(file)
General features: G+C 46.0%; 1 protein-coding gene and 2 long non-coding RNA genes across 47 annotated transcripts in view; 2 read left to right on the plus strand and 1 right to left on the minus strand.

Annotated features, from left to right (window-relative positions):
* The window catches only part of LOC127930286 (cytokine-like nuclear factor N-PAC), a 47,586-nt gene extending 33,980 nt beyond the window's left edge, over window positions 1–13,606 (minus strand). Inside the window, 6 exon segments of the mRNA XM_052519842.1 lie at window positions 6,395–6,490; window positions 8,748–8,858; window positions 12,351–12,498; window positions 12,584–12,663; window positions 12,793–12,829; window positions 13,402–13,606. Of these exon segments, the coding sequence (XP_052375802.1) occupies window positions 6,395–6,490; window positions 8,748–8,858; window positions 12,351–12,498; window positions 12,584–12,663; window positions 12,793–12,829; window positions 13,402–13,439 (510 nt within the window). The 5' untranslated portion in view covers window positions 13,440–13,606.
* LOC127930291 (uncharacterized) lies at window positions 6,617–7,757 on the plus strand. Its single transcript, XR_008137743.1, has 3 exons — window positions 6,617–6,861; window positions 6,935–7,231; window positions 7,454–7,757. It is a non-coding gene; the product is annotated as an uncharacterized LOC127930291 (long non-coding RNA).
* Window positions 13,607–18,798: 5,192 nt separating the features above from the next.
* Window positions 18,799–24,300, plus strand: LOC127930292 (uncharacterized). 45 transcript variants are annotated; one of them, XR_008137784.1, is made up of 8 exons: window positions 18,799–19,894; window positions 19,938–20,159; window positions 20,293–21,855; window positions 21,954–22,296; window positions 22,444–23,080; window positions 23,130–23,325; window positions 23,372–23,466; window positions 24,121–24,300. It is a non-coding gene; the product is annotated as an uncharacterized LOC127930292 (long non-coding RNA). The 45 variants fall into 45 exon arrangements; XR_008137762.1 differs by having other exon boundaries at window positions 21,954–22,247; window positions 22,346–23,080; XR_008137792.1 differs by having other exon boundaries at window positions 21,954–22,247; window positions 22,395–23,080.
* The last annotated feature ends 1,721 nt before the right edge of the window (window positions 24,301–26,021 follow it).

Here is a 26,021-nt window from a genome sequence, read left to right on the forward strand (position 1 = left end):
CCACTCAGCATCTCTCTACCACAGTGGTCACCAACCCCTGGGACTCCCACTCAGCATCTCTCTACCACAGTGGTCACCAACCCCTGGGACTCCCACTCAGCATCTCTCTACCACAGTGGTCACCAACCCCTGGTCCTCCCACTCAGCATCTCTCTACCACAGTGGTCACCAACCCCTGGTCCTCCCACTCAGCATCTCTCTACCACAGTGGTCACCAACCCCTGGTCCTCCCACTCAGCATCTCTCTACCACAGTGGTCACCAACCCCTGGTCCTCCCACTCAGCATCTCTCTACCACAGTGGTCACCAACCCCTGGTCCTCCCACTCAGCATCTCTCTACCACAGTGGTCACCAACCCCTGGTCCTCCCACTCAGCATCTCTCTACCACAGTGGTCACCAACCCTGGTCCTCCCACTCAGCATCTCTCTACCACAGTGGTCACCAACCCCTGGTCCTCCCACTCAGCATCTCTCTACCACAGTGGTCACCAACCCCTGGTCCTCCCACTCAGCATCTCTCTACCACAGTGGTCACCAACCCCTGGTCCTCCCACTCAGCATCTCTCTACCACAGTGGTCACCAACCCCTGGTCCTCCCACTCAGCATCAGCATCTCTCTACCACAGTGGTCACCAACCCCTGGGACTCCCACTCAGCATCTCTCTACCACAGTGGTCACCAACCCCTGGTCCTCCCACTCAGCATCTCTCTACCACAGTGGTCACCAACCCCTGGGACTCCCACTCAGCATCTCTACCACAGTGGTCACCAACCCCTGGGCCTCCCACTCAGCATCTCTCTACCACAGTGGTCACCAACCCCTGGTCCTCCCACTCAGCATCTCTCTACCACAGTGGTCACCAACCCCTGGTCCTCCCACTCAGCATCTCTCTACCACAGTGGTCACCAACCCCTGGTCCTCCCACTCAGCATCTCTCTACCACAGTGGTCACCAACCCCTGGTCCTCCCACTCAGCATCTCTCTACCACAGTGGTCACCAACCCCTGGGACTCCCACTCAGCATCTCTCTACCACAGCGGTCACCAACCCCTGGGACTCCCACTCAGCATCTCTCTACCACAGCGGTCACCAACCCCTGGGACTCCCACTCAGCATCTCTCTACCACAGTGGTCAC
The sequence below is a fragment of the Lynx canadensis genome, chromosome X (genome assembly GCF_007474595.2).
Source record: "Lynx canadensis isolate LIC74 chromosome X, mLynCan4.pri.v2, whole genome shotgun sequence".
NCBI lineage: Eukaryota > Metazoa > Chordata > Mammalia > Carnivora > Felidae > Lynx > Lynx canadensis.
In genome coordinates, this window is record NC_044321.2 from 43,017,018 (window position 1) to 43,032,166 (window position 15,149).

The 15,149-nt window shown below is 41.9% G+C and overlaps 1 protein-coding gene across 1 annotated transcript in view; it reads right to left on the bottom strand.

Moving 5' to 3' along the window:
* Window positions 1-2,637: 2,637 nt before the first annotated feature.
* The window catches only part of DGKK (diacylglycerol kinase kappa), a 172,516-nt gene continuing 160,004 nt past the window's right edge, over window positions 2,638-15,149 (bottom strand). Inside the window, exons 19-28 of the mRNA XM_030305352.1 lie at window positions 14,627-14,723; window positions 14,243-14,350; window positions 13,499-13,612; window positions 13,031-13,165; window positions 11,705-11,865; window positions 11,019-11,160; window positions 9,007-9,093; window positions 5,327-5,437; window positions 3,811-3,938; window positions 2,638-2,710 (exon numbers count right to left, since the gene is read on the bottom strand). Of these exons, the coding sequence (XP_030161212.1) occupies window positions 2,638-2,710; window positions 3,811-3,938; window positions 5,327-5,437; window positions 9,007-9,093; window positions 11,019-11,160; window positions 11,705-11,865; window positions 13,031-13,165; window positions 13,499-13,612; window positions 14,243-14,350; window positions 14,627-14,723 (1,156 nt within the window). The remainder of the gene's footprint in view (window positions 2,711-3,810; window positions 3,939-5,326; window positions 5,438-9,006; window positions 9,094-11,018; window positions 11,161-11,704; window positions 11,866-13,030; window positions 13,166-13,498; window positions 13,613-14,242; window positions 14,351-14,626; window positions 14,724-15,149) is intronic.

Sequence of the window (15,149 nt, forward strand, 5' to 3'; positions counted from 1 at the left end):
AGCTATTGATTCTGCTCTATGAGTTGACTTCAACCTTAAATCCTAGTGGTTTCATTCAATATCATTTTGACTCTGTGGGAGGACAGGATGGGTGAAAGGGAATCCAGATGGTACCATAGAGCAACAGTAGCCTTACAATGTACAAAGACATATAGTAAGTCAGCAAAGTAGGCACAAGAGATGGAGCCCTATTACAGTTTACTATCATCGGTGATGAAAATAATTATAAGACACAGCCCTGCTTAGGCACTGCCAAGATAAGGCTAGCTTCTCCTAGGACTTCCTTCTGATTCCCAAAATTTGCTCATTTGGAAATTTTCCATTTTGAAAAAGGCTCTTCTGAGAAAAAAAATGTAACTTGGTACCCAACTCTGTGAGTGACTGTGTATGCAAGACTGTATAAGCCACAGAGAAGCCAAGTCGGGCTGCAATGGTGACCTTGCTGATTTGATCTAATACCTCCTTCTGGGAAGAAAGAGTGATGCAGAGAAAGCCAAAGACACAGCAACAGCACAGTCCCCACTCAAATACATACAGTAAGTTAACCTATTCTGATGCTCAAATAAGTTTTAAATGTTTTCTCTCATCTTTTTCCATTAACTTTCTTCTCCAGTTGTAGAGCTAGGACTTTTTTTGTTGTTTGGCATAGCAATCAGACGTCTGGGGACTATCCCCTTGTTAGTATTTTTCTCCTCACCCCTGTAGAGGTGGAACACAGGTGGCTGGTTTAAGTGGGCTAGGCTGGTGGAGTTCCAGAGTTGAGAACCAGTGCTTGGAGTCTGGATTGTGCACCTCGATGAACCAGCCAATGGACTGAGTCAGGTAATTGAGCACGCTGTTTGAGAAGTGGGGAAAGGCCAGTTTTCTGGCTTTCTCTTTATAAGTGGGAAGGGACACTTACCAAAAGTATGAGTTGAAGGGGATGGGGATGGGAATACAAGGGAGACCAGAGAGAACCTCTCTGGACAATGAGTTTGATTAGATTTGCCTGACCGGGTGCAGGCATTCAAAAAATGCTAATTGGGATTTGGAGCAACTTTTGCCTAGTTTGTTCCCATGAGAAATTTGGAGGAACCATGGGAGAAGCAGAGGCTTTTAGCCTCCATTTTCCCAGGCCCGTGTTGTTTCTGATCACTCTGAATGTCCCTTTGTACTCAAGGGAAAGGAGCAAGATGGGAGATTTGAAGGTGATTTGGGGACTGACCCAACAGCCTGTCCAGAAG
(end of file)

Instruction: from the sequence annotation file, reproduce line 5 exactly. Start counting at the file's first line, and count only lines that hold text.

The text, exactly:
* Window positions 13,607–18,798: 5,192 nt separating the features above from the next.